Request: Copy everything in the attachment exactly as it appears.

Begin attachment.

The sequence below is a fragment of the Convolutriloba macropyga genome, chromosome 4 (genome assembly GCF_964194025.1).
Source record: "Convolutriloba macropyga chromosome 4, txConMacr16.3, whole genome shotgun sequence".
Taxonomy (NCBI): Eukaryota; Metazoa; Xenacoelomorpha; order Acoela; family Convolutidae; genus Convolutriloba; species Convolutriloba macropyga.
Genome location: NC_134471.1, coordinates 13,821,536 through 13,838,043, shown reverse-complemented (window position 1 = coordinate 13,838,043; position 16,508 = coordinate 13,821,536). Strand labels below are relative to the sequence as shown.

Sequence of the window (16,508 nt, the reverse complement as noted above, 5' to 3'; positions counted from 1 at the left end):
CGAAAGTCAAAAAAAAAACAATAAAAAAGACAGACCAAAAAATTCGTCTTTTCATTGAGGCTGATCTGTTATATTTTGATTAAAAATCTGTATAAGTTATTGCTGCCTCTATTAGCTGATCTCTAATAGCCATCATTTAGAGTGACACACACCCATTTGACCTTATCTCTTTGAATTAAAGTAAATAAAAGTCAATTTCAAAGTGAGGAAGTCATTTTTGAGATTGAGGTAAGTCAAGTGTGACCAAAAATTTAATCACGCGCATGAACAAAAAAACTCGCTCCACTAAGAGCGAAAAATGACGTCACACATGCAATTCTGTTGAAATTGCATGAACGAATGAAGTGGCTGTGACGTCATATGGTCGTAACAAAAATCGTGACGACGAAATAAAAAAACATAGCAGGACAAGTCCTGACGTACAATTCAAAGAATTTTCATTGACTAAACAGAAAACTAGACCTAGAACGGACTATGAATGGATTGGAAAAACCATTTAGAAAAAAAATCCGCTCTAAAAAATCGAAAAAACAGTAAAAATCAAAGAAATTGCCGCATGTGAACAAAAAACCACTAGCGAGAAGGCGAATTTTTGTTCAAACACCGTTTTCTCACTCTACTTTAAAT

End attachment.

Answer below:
The sequence below is a fragment of the Convolutriloba macropyga genome, chromosome 4 (genome assembly GCF_964194025.1).
Source record: "Convolutriloba macropyga chromosome 4, txConMacr16.3, whole genome shotgun sequence".
Taxonomy (NCBI): Eukaryota; Metazoa; Xenacoelomorpha; order Acoela; family Convolutidae; genus Convolutriloba; species Convolutriloba macropyga.
Genome location: NC_134471.1, coordinates 13,821,536 through 13,838,043, shown reverse-complemented (window position 1 = coordinate 13,838,043; position 16,508 = coordinate 13,821,536). Strand labels below are relative to the sequence as shown.

Sequence of the window (16,508 nt, the reverse complement as noted above, 5' to 3'; positions counted from 1 at the left end):
CGAAAGTCAAAAAAAAAACAATAAAAAAGACAGACCAAAAAATTCGTCTTTTCATTGAGGCTGATCTGTTATATTTTGATTAAAAATCTGTATAAGTTATTGCTGCCTCTATTAGCTGATCTCTAATAGCCATCATTTAGAGTGACACACACCCATTTGACCTTATCTCTTTGAATTAAAGTAAATAAAAGTCAATTTCAAAGTGAGGAAGTCATTTTTGAGATTGAGGTAAGTCAAGTGTGACCAAAAATTTAATCACGCGCATGAACAAAAAAACTCGCTCCACTAAGAGCGAAAAATGACGTCACACATGCAATTCTGTTGAAATTGCATGAACGAATGAAGTGGCTGTGACGTCATATGGTCGTAACAAAAATCGTGACGACGAAATAAAAAAACATAGCAGGACAAGTCCTGACGTACAATTCAAAGAATTTTCATTGACTAAACAGAAAACTAGACCTAGAACGGACTATGAATGGATTGGAAAAACCATTTAGAAAAAAAATCCGCTCTAAAAAATCGAAAAAACAGTAAAAATCAAAGAAATTGCCGCATGTGAACAAAAAACCACTAGCGAGAAGGCGAATTTTTGTTCAAACACCGTTTTCTCACTCTACTTTAAAT